IQER-It’s Quite Easy Really(?!)

August 4, 2008
IQER is an evidence-based peer review of a college’s management of the student learning experience and performance of its responsibilities for the academic standards and quality of its higher education provision”
Strategically, the main priority for HE in FE over the next year is arguably gearing up for the introduction of the Integrated Quality enhancement Review (IQER) process.  This comes from the Quality Assurance Agency (QAA) http://www.qaa.ac.uk/reviews/IQER/handbook/pilotHandbook.asp .

 

It’s (predictably) fairly complicated, but essentially revolves around colleges self evaluating their HE in FE provision in between 2 official inspection visits.  There are basically 3 core themese to be addressed in the review: 

 

Academic standards refers to the level of achievement a student has to reach in order to achieve a particular award or qualification.   

Quality of learning opportunities considers the effectiveness of everything that is done or provided by the college to ensure that its students have the best possible opportunity to meet the stated outcomes of their programmes and the academic standards of the awards they are seeking.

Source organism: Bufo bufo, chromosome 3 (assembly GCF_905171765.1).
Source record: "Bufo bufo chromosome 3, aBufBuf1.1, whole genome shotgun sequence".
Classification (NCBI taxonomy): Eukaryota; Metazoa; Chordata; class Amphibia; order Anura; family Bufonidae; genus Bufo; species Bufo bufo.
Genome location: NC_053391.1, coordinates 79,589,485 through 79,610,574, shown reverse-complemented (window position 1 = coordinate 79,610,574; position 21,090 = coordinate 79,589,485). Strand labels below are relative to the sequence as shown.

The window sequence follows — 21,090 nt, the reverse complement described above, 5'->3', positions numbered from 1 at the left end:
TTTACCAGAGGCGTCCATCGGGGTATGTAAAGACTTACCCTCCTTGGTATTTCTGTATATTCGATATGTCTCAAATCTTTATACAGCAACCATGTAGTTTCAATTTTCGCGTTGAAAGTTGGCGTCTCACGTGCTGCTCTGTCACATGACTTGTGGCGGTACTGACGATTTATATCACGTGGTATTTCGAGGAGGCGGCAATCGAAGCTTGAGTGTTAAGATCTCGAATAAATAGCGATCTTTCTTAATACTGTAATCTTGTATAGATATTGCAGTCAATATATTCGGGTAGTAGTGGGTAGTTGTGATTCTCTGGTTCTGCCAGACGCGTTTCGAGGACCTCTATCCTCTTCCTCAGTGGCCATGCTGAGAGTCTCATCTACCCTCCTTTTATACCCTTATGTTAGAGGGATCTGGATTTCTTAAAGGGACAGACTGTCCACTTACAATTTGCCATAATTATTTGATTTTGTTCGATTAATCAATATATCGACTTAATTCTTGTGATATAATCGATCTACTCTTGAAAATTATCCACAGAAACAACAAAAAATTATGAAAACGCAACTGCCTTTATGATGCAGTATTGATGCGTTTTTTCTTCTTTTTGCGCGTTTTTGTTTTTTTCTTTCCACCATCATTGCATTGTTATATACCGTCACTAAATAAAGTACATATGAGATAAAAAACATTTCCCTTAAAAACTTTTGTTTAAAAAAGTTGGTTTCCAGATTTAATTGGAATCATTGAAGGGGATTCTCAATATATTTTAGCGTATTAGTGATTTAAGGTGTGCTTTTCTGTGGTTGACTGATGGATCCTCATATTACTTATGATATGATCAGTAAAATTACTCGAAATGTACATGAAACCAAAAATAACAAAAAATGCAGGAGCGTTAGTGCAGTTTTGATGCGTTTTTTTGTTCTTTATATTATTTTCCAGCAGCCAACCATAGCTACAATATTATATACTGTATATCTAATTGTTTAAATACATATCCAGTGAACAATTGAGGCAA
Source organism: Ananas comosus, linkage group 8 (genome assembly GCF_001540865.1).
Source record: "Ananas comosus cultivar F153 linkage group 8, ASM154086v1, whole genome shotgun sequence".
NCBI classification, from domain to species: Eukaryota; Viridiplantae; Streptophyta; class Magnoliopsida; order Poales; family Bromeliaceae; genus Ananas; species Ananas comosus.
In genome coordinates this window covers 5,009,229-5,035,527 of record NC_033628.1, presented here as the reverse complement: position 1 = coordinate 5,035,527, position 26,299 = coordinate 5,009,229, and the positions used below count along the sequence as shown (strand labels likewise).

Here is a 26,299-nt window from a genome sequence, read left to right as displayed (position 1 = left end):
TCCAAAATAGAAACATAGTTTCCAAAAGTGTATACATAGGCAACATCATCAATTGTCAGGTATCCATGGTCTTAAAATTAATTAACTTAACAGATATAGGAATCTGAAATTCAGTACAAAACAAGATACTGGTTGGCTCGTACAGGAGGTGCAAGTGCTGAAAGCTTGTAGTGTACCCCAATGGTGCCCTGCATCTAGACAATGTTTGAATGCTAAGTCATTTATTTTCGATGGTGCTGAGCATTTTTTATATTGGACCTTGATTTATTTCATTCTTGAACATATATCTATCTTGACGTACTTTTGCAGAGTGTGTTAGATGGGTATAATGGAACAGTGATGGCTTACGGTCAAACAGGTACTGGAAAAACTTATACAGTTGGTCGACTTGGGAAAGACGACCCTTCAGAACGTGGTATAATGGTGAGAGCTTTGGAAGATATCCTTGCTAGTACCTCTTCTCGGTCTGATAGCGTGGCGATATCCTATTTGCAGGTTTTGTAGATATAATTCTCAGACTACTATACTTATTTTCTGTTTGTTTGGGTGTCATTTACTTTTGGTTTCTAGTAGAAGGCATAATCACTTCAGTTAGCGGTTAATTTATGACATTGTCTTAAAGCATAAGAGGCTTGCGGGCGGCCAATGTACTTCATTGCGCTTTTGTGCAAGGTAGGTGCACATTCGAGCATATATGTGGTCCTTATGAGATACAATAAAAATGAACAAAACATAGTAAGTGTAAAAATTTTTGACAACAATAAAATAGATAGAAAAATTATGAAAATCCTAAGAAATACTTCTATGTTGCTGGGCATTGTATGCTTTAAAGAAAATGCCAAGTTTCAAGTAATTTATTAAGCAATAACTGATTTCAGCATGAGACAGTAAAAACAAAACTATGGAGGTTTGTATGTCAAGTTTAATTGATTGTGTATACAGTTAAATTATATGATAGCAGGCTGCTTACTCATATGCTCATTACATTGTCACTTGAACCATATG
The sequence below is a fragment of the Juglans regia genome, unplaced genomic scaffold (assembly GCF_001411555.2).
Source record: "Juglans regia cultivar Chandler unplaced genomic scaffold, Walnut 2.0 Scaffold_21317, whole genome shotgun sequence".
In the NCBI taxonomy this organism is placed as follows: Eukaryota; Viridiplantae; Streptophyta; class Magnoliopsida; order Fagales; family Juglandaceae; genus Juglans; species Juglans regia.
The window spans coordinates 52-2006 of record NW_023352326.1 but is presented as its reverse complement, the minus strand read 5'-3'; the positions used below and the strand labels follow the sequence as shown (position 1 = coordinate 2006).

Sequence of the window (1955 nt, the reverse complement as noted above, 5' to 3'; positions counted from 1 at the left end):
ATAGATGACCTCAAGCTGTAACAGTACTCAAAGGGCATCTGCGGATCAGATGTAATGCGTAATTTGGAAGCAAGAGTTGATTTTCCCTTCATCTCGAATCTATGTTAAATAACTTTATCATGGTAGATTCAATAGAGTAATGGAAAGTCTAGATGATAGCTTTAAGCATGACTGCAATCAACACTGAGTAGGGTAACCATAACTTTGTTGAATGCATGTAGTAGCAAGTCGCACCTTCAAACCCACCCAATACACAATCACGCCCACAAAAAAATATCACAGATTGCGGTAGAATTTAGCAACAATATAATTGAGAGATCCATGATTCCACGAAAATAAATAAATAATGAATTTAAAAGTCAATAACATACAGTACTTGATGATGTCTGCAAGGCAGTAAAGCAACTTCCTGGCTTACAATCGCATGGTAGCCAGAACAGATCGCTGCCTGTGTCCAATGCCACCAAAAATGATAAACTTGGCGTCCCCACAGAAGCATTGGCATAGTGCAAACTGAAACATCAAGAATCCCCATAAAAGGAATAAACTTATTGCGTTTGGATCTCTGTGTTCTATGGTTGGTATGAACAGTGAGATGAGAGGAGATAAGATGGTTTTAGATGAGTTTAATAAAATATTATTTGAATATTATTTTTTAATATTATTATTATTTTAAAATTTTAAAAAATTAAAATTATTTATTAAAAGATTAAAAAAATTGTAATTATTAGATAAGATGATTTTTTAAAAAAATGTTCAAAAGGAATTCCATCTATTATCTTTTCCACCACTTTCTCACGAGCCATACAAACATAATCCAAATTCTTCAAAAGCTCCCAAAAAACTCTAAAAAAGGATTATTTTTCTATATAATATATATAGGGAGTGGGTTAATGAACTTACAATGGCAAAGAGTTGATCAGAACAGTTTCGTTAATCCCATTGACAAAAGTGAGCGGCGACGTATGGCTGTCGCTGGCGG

Public information  is information about academic programmes, academic standards and quality of learning opportunities which is in the public domain, whether in print or electronic form.

 

The process goes live nationally in Spring 2009, but you can read the QAA/HEFCE report on the pilot studies here: http://www.qaa.ac.uk/reviews/iqer/default.asp 

 

 

There will be many ways in which Technology can expedite the process, and this is something I am currently actively exploring with JISC and other agencies, so expect HE in FE Events and Forums this year to have some focus on these aspects of IQER.  There is existing evidence of good practice devloping-Colchester Institute, for instance, have trialed innovative ways of using a CMS (Content Management System) to capture data for the review.  They engaged  staff to think holistically, to want to adapt their practice to a “quality” driven model. When hearts and minds were won, they then deployed Microsoft Sharepoint CMS to manage the cross reference of links to supporting documentation. Essentially the CMS enabled a huge institutional scale mapping exercise to take place, where organisational evidence was mapped against IQER requirements. It exemplified the best approach to implementing any sort of large IT system (including a VLE); Rethink, map, and refine business practice and then find the technology that will improve efficiency for your local culture. This report in the HE in FE ethos mentions Colchester and their approach to the IQER system.